Lazy Bear Falls is a significant waterfall located near the mouth of Falls Creek, itself a tributary of Bacon Creek, a few miles outside the border of North Cascades National Park. Falls Creek drains from a high basin on the east flank of Diobsud and Electric Buttes, both an extension of the Bacon Peak massif. As it flows from elevations over 6,000 there is significant snow melt feeding into the creek as well as melt from several small glaciers. By the time the creek reaches the valley floor and plunges over the back-to-back 27 and 47 foot punchbowl drops which make up Lazy Bear Falls the volume of the creek is considerable. During the spring and early summer months when snow melt is at its peak, the falls upper tier thunders into its basin and then the creek splits into two segments as it plunges over the lower tier. By late summer and autumn the volume is reduced such that the lower tier of the falls is a single, very narrow punchbowl type plunge. At nearly any time of year the recess behind the falls can be traversed for an even more unique perspective.
- Lazy Bear Falls is the Proposed name of this waterfall.
- Known Alternate Names: Falls Creek Falls
This waterfall has for the most part been referred to simply as Falls Creek Falls, no colloquial names are known. The name Lazy Bear Falls was suggested by Burlington resident and waterfall hunter Aaron Young after a visit to the falls resulted in encountering a lethargic black bear scrounging in trash left in the parking area / campsite at the end of the road next to the falls. Falls Creek itself is thought to have been named for the presence of this waterfall.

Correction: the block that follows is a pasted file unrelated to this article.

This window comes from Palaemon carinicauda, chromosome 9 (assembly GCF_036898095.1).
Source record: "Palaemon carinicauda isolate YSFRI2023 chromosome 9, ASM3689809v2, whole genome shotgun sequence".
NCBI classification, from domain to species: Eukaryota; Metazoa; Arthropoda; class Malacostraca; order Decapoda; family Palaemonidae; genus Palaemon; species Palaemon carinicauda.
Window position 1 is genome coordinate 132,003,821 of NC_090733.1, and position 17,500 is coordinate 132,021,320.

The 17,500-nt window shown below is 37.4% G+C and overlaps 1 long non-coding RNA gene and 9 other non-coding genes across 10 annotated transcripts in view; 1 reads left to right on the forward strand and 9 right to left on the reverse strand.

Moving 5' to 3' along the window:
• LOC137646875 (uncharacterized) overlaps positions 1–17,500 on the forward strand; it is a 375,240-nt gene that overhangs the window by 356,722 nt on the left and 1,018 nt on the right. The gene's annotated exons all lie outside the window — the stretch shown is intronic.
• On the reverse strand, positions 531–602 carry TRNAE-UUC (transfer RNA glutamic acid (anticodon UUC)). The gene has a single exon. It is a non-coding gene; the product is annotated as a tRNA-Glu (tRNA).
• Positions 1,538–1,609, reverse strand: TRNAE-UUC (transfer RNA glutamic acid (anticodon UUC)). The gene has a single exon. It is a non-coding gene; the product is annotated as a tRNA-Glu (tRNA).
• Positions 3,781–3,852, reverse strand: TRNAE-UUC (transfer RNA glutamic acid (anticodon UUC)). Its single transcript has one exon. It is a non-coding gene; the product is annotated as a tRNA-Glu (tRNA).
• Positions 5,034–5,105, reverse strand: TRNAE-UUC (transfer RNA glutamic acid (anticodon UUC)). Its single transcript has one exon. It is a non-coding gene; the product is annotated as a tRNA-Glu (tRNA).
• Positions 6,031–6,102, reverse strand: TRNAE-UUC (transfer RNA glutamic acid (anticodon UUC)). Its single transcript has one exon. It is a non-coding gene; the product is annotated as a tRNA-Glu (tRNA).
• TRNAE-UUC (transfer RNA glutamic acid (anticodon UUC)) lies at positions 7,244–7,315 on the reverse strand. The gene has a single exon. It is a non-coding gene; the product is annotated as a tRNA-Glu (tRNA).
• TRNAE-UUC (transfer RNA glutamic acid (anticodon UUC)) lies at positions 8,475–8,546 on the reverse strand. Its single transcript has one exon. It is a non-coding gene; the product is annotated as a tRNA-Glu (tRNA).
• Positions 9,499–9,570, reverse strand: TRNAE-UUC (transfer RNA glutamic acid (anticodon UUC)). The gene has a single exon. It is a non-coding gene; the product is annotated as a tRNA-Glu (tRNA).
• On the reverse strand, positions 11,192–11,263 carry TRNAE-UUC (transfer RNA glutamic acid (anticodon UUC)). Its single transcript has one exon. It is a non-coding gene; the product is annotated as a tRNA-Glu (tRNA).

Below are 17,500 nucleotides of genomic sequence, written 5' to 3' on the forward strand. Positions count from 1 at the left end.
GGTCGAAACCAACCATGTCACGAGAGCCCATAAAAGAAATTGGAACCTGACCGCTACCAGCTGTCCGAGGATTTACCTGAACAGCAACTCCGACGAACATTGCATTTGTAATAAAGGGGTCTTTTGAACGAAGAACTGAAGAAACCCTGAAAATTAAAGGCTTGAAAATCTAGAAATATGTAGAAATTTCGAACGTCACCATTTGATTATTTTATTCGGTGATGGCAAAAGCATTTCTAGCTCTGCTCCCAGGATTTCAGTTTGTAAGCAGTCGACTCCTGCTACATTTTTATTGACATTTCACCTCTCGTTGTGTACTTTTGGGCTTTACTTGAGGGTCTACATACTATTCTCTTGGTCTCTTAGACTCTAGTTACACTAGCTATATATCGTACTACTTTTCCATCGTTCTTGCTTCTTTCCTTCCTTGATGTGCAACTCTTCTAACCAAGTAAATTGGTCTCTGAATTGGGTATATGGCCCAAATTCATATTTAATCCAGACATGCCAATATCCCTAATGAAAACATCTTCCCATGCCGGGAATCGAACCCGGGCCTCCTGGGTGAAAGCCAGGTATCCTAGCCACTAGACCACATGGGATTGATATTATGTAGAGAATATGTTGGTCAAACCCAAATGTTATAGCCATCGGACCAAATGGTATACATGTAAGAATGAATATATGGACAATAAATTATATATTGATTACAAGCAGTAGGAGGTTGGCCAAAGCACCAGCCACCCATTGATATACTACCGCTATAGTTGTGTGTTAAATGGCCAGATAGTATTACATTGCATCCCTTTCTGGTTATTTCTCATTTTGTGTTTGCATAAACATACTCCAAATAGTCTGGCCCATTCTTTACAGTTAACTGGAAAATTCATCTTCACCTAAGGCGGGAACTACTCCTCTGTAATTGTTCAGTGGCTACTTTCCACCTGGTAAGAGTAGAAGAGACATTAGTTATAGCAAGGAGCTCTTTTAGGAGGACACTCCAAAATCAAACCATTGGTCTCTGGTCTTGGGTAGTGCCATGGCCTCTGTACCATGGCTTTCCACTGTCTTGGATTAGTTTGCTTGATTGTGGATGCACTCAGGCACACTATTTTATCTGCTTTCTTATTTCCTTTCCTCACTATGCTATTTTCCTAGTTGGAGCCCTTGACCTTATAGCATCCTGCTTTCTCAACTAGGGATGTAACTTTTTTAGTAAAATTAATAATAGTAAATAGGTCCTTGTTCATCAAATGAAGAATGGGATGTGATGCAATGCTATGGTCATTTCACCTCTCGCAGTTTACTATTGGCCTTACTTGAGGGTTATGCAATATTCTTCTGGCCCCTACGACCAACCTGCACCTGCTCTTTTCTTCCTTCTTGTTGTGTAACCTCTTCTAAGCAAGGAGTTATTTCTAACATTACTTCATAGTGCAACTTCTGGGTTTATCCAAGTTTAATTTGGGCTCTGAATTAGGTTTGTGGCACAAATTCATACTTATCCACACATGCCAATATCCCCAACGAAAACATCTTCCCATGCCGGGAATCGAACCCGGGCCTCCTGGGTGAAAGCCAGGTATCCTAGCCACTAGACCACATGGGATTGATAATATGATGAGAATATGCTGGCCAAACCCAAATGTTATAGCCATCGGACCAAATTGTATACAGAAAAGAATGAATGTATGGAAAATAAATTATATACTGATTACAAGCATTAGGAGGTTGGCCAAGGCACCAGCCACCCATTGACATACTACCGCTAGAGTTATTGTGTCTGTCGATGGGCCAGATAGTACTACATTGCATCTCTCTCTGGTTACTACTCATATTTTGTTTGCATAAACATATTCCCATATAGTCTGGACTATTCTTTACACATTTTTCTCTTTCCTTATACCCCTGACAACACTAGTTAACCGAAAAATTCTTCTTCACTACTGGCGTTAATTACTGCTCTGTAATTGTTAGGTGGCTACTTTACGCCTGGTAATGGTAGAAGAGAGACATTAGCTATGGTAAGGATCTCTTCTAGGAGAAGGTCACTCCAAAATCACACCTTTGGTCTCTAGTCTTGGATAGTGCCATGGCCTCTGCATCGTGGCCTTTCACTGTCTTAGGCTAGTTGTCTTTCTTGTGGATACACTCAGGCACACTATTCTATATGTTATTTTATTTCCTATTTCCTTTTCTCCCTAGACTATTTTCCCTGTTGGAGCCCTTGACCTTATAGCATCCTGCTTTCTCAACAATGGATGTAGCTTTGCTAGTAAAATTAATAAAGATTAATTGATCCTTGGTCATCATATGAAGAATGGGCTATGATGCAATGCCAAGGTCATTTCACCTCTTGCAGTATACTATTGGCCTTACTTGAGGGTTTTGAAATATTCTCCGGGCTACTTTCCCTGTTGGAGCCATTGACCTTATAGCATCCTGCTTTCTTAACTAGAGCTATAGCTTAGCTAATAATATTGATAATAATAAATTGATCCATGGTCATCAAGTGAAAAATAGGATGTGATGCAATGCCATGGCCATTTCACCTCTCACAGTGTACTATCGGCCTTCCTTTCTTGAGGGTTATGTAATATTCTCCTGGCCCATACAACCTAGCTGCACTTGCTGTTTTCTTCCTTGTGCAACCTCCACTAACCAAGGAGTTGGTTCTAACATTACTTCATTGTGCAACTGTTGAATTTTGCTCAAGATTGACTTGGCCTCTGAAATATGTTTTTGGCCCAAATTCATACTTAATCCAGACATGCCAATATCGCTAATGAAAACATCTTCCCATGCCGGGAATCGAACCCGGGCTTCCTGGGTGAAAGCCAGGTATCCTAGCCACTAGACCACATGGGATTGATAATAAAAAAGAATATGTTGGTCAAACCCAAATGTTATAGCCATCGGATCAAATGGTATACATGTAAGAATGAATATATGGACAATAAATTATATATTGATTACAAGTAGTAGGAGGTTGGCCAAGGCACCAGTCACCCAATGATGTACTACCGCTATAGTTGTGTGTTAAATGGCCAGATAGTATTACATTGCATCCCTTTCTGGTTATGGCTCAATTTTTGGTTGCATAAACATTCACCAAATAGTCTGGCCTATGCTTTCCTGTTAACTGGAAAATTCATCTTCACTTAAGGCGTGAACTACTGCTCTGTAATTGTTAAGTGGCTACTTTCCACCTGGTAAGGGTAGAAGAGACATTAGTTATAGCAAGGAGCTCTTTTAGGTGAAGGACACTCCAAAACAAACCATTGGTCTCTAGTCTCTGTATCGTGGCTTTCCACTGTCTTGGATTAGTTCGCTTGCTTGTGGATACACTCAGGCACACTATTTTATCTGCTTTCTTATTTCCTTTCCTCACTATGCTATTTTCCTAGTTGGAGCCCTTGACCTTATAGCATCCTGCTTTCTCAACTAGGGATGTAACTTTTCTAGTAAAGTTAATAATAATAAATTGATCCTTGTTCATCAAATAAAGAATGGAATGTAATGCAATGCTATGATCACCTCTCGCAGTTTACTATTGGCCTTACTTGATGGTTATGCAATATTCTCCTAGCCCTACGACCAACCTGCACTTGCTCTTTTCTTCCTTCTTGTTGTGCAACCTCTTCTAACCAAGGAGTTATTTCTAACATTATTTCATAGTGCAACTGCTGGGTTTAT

Lazy Bear Falls is found south of the North Cascades National Park boundary in the Bacon Creek valley near Marblemount. Drive the North Cascades Highway (US 20) east from Marblemount for almost 5 miles. Just after crossing Bacon Creek, turn left onto Bacon Creek Road and follow it for 5.6 miles to a junction. From this point the road becomes rough and is not well suited to vehicles without high clearance or 4-wheel drive but if taken carefully it should be navigable (as of May 2011 at least). Bear left at the junction, cross Bacon Creek and drive another 1.9 miles to the end of the road, staying straight (left) at the fork one mile from the bridge. The last 3/4 of a mile of the road is filled with water bars and gets steep near the end. At the end of the road, find an obvious trail at the downhill apex of the parking area (not near the creek) which will lead shortly and easily to good views of the falls. Closer views can be had by scrambling down to the streambed.